AA: I'm Avi Arditti with Rosanne Skirble, and this week on WORDMASTER: a big week for talkers and listeners.
This Thursday, millions of Americans will gather with family and
friends to celebrate Thanksgiving -- or "Turkey Day," as many call it.
That's because a roasted turkey is the traditional star of the holiday
meal, usually served with extra helpings of the latest family news.
This year, a nonprofit group that collects oral histories for archiving
at the Library of Congress is urging Americans to start a new tradition
-- a National Day of Listening. StoryCorps is inviting people to set
aside one hour on the Friday after Thanksgiving to record a
conversation with an older relative or someone else important to them.
The interviews can be uploaded and shared at a Web site,
RS: You don't have to be a trained
sociocultural anthropologist to be a good listener, but it probably
helps. Kath Weston is a professor in the Anthropology Department at the
University of Virginia in Charlottesville. And she is the author of a
new book, based on five years of riding cross-country buses and
listening to people talk about lives of poverty.
AA: Her book is
called "Traveling Light: On the Road with America's Poor." The Census
Bureau says the nation's official poverty rate was 12.5 percent last year, or 37 million people. Experts are
predicting an increase as a result of the current economic crisis.
Reporter Jesse Dukes recently talked with Kath Weston. They rode a bus
operated by Greyhound, the largest intercity bus company in North
JD: So the driver takes our tickets, we get on the bus, find seats and settle in.
"We're scheduled to arrive at our main station in Washington, D.C., at
seven twenty-five p.m. The use of electronic devices is done so with a
personal headset ... "
JD: Once we get moving, she tells me she
wanted to write a book on living poor in the world's richest nation. As
far as setting the book on buses -- well, bus tickets are relatively
cheap, so if you are living poor and you have to travel, you're likely
to take the bus. And while Weston does write about the causes of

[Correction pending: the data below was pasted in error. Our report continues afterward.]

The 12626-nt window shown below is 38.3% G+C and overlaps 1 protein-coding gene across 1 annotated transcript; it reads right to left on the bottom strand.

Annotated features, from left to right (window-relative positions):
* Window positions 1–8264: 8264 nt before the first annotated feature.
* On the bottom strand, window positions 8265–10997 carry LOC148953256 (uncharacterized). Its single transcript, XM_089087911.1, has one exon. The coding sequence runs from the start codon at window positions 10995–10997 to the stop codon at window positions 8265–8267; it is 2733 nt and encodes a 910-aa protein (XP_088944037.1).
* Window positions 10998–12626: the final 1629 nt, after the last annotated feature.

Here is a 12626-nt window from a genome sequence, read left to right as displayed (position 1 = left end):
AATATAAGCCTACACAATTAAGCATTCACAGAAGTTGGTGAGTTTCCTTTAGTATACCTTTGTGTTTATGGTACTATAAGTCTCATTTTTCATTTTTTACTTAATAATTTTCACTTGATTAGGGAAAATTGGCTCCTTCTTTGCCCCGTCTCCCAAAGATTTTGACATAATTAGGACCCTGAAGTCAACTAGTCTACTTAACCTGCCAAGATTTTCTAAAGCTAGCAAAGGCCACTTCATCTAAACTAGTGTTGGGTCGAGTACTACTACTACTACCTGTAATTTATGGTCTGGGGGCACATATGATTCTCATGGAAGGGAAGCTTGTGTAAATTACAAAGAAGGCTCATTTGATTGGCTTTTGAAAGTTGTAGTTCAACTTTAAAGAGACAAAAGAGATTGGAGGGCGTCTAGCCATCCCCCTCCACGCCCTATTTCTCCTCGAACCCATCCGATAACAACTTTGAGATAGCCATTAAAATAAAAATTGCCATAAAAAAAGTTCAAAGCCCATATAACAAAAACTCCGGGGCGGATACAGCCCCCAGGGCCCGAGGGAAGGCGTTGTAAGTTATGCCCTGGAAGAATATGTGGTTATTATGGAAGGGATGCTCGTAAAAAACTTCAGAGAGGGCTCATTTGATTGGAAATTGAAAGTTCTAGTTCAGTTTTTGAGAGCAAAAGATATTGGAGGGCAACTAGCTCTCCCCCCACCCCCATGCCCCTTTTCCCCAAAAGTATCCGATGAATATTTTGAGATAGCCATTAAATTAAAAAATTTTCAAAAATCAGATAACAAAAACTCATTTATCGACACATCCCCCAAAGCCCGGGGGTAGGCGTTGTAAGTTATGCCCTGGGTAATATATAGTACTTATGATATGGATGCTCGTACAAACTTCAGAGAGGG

poverty, she's was more interested in talking to people living their
KATH WESTON: "You know, I really did want to emphasize
the motion. When you talk about it as living, I mean that is what
you're doing, you're living. And how do you live? Those are the kinds
of things that I'm interested in."
JD: Weston likes that bus travel
is a chance to meet all sorts of people traveling for a variety of
reasons: people migrating to find work, people visiting relatives or
traveling to a political rally. She met a young Latino, traveling to a
job, who gets hassled because he can't understand an English-speaking
She stood in long lines for hours or shared food with strangers, or babysat while they went to the bathroom.
One of her more telling anecdotes is about T.J., a young African-American man travelling to Oklahoma for a new job.
WESTON: "So we start talking to him, and he says: "Well, I'm traveling
because I have a new job in food processing.' And food processing turns
out to be a kind of euphemism for working in a meat-packing plant. In
the course of the conversation, it becomes evident that T.J. had no
food with him on the trip and he had no money for food on this trip
that was going to take more than twenty-four hours.
then when we get to a rest stop, there's a counter there where they're
selling soft tacos. And the guy from the front of the bus and his wife,
both of them are Mexican-American, they come back with this whole bag
full of soft tacos and they give it to T.J. and say 'Please take this.'
And he's hesitant, but he's hungry, and he does eventually take them.
And then he says to them 'gracias' [thank you], and this is a guy who
doesn't speak Spanish basically."
JD: "So he's making a gesture."
KATH WESTON: "So he's making a gesture."
likes the story because it shows how riding the bus, which a lot of us
think of as uncomfortable, can also bring strangers together. But like
most of the stories in the book, it also helps her make a sociological
She says poverty and wealth are relative. And, for
example, although America is a very wealthy country, the income of the
bottom twenty percent actually fell during the boom of the nineteen
KATH WESTON: "And it was not lost on any of us, the
irony of this kind of situation. You know, here he is in a position,
he's going to pack the food, but he can't afford to buy any and he
can't afford to eat it. So what does that say? That's a story about
relative poverty. What does it mean that these are the people who are
basically supplying and processing the food for the world's wealthiest
nation?" Weston says that people on the bus have opinions about this
sort of thing too, but she didn't want to just observe, she
JD: Another rider overhears us and wants to add her two cents to our conversation.
WOMAN: "If indigenous people were listened to ... "
just the sort of moment that could be in "Traveling Light," and the
three of us talk until we get to the station, where we go our separate
JD: For VFH Radio at the Virginia Foundation for the Humanities, I'm Jesse Dukes.
AA: And that's WORDMASTER for this week. Archives of our segments are at voanews.com/wordmaster.
RS: Thanks for listening. With Avi Arditti, I'm Rosanne Skirble.